Analysis of Biodistribution of hESC-MSCs

To trace the injected cells in vivo, hESC-MSCs were labeled with CFSE in PBS/0.1% BSA for 10 minutes at 37°C, and after extensive washing in DMEM medium/10% FBS, the cells were injected i.p. in naive and TNBS-treated animals. Two days after injection, single cell suspensions were isolated from spleen, mesenteric lymph nodes, various colon segments (inflamed and noninflamed), stomach, intestine, liver, lung, salivary glands, skeletal muscle, brain, and kidney following digestion with DNase I (0.1 mg/ml, Sigma) and collagenase IV (400 U/ml, Sigma) for 20 minutes at 37°C in continuous shaking. After 40-μm filtration, cells were stained with PE-anti-human HLA-ABC and PerCP-anti-mouse CD11b monoclonal antibodies (Pharmingen, 5 μg/ml) at 4°C for 1 hour. After extensive washing, the percentages of CFSE+ HLA-ABC+ hESC-MSCs were determined by flow cytometry on a FACScalibur (Becton Dickinson) and expressed as the number of CFSE+ cells per 100 mg of tissue. To rule out the possibility of detection of potential hESC-MSCs phagocytosed by host macrophages, HLA-ABC+ and/or CFSE+ cell analysis was determined in the CD11b-negative cell population.

Statistical Analysis

All data are expressed as mean ± SD of the mean. Statistical comparisons between experimental groups were performed with either a paired Student's t test or Duncan's multiple range test after two-way analysis of variance. Statistical significance was defined as a p value < .05.

RESULTS

  1. Top of page
  2. Abstract
  3. INTRODUCTION
  4. MATERIALS AND METHODS
  5. RESULTS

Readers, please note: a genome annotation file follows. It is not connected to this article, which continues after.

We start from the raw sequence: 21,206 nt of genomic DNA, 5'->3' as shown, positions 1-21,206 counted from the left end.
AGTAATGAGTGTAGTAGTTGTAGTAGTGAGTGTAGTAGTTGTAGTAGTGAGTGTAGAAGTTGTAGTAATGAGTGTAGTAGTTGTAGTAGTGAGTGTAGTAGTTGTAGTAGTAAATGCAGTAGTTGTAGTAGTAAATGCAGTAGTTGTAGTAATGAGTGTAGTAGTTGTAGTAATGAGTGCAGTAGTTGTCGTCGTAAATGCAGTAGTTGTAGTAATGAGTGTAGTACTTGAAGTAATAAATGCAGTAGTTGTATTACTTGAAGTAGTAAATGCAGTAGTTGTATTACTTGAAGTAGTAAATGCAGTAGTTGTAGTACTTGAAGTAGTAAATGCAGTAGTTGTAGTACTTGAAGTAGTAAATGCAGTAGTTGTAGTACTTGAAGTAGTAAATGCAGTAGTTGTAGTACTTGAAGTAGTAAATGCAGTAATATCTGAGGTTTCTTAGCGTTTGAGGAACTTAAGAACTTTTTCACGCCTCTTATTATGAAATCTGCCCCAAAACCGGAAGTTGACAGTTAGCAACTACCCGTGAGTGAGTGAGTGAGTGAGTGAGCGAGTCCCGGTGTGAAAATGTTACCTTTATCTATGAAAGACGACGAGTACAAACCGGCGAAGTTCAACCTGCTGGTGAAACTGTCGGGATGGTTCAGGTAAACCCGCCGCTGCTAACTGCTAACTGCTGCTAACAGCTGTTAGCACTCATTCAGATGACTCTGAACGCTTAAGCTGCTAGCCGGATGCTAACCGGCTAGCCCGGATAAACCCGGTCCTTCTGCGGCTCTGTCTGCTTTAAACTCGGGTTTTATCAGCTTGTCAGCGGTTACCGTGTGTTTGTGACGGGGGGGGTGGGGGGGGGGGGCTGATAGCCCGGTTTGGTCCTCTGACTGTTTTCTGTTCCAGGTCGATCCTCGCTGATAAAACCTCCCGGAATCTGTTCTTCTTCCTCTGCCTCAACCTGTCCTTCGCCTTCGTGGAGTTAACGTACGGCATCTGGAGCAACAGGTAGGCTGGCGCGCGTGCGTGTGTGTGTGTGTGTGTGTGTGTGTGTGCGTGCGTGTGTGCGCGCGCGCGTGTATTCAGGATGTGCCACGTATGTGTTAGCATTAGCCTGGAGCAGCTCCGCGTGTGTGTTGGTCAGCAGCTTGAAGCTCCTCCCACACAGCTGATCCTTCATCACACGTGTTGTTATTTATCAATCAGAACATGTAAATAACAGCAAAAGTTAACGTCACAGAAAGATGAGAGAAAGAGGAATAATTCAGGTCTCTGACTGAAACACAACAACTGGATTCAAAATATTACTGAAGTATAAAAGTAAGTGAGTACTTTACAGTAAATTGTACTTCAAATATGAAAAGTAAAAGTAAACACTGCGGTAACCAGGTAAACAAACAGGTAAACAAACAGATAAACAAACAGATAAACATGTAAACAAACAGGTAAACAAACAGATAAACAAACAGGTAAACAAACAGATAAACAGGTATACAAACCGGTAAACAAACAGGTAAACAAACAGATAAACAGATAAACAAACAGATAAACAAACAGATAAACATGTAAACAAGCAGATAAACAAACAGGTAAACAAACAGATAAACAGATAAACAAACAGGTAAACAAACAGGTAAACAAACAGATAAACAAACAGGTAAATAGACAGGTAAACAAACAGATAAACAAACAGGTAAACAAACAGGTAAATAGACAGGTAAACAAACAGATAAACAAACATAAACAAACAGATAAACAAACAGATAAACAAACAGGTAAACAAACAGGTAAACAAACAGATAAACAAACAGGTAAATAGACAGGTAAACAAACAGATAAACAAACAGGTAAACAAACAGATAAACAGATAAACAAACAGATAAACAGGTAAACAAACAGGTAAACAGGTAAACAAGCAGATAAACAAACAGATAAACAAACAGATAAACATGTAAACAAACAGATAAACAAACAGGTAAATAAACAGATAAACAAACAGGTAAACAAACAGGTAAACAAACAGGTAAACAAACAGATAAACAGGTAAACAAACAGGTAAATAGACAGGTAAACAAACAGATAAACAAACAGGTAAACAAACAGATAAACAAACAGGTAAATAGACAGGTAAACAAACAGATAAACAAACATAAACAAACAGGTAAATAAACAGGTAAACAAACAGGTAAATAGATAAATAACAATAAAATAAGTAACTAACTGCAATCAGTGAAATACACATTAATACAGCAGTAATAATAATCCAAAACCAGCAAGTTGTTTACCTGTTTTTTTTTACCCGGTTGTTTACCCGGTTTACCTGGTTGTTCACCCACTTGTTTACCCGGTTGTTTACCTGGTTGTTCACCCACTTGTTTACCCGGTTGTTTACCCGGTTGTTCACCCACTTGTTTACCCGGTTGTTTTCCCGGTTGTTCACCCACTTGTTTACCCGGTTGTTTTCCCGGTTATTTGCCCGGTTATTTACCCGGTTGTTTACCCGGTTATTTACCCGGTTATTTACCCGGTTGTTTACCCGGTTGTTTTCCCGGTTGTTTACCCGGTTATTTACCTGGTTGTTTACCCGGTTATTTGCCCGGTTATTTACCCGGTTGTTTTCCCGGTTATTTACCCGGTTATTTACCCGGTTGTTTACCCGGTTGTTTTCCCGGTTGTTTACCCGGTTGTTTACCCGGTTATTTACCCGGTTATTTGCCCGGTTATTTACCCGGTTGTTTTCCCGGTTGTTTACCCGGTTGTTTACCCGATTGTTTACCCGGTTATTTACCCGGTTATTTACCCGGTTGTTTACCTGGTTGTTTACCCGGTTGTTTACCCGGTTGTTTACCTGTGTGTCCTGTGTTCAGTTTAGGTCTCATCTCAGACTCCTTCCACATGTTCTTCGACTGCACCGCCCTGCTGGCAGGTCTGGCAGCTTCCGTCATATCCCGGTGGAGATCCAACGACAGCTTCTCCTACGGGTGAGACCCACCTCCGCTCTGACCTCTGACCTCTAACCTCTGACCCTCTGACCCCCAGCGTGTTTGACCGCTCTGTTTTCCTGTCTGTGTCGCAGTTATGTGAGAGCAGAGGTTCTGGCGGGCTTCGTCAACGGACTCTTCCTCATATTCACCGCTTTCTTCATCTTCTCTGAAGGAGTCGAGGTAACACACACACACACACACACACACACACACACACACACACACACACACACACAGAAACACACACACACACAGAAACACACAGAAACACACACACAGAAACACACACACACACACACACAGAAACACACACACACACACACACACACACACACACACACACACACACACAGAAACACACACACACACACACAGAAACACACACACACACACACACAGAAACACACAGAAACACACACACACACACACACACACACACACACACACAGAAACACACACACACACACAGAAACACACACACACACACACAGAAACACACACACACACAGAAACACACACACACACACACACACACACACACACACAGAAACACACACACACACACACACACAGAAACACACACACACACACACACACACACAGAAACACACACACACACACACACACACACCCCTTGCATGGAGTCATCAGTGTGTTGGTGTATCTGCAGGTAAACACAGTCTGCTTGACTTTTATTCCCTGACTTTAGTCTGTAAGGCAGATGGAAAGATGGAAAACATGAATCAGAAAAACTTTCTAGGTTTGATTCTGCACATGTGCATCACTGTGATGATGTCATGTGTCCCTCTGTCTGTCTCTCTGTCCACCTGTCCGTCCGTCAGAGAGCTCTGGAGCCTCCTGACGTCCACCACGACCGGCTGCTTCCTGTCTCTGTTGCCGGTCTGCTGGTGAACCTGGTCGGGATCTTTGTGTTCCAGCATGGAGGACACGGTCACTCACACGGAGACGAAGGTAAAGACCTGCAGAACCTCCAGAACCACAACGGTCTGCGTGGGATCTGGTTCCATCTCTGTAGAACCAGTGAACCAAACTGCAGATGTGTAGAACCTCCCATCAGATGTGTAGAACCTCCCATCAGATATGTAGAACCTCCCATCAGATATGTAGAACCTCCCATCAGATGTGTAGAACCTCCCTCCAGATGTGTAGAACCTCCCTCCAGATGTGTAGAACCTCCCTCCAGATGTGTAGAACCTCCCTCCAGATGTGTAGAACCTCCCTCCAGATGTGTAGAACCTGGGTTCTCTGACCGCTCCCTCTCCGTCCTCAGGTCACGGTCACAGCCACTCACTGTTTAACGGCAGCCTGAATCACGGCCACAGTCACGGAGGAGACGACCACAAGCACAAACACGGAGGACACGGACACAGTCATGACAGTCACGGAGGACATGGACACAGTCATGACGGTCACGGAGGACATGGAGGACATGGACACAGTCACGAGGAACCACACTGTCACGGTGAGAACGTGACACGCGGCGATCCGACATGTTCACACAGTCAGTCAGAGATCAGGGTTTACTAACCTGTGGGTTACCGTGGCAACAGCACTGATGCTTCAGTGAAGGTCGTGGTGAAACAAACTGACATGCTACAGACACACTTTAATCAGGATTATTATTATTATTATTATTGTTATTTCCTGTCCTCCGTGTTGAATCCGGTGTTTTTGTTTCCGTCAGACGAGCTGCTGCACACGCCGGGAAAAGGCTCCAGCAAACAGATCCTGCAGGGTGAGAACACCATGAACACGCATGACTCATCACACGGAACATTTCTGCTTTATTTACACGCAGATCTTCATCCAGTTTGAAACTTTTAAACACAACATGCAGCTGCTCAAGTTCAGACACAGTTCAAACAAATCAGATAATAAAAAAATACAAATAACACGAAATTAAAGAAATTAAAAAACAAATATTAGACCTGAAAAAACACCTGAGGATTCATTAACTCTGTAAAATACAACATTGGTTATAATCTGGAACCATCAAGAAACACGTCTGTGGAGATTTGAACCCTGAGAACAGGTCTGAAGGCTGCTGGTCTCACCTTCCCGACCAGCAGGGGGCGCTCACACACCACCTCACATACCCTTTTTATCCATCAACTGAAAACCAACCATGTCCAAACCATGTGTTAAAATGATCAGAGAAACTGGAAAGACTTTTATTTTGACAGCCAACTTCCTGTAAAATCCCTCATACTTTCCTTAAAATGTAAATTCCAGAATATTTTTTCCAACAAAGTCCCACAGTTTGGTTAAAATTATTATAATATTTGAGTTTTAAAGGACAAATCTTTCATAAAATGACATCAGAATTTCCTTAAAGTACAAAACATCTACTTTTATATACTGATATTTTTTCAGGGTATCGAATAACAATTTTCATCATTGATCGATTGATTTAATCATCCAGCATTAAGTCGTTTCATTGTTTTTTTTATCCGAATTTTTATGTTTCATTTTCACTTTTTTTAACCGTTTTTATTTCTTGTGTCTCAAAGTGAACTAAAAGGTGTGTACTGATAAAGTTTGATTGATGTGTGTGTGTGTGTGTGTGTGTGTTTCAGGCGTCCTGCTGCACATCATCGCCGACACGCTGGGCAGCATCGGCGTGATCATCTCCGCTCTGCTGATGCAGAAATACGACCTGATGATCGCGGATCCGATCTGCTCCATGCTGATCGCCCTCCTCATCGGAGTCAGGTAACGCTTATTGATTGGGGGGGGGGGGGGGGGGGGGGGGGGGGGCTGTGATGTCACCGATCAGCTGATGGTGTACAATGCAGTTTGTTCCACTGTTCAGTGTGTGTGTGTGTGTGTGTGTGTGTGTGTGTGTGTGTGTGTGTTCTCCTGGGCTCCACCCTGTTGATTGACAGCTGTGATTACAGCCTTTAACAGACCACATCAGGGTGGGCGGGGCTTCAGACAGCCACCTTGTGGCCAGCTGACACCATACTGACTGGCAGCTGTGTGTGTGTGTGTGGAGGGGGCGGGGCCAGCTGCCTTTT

6. DISCUSSION
  7. CONCLUSION
  8. Acknowledgements
  9. DISCLOSURE OF CONFLICTS OF INTEREST
  10. References

Inhibition of SMAD-2/3 Signaling Promotes Enrichment of Human ESC-Derived MSCs

To determine the role of SMAD-2/3 inhibition on the potential generation of MSCs from hESCs, we used SB-431542, a robust chemical inhibitor of ALK4, ALK5, and ALK7 receptors inducing shutdown of TGF-β signaling through SMAD-2/3 downstream effectors [17]. All hESC lines analyzed displayed very similar trend so that data from the distinct lines (H9, SHEF1, AND-1, AND-2) was pooled. Undifferentiated hESC cultures readily present a basal percentage (5%–10%) of cells with a MSC-like phenotype (CD73+CD90+CD34−) throughout a 28-day period (vehicle-treated hESCs; Fig. 1A). However, treatment of undifferentiated hESC cultures with 10 μM of SB-431542 gradually induced the emergence of CD73+CD90+CD34− MSC-like cells (Fig. 1A). After 28 days, 42% (range: 37%–48%) of the cells present in the SB-431542-treated cultures were CD73+CD90+CD34− (Fig. 1A). Addition of TGF-β1 did not alter either culture homeostasis or impair the emergence of MSC-like cells due to the high levels of basal TGF-β1 already present in the conditioned media [17, 23]. As expected, on SB-431542 treatment, the emergence of MSC-like cells occurred in parallel to the gradual loss of pluripotency-associated markers such as Oct4 (Fig. 1B) and Tra-1-60 (Fig. 1C). Figure 1D shows a representative flow cytometry analysis depicting the expression of CD73+CD90+ MSC-like cell population and the expression of Oct4 and Tra-1-60 under the different culture conditions. Morphologically, after 28 days of SB-431542 treatment, hESC cultures looked fully differentiated and composed of fibroblastoid cells, whereas hESC cultures treated with either DMSO or TGF-β1 displayed an undifferentiated morphology, being comprised by many round typical undifferentiated ESC colonies surrounded by some differentiated cells (Fig. 1E). After treatment with SB-431542, hESC cultures displayed a dephosphorylation (inhibition) of SMAD-2/3 but not of SMAD-1/5/8, confirming the potent and specific effect of the SB-431542 chemical inhibitor in blocking signaling through SMAD-2/3 but not via SMAD-1/5/8 (BMP signaling effectors; Fig. 1F). Together, these data reveal an efficient differentiation of hESCs into MSC-like cells through inhibition of the SMAD-2/3 signaling pathway.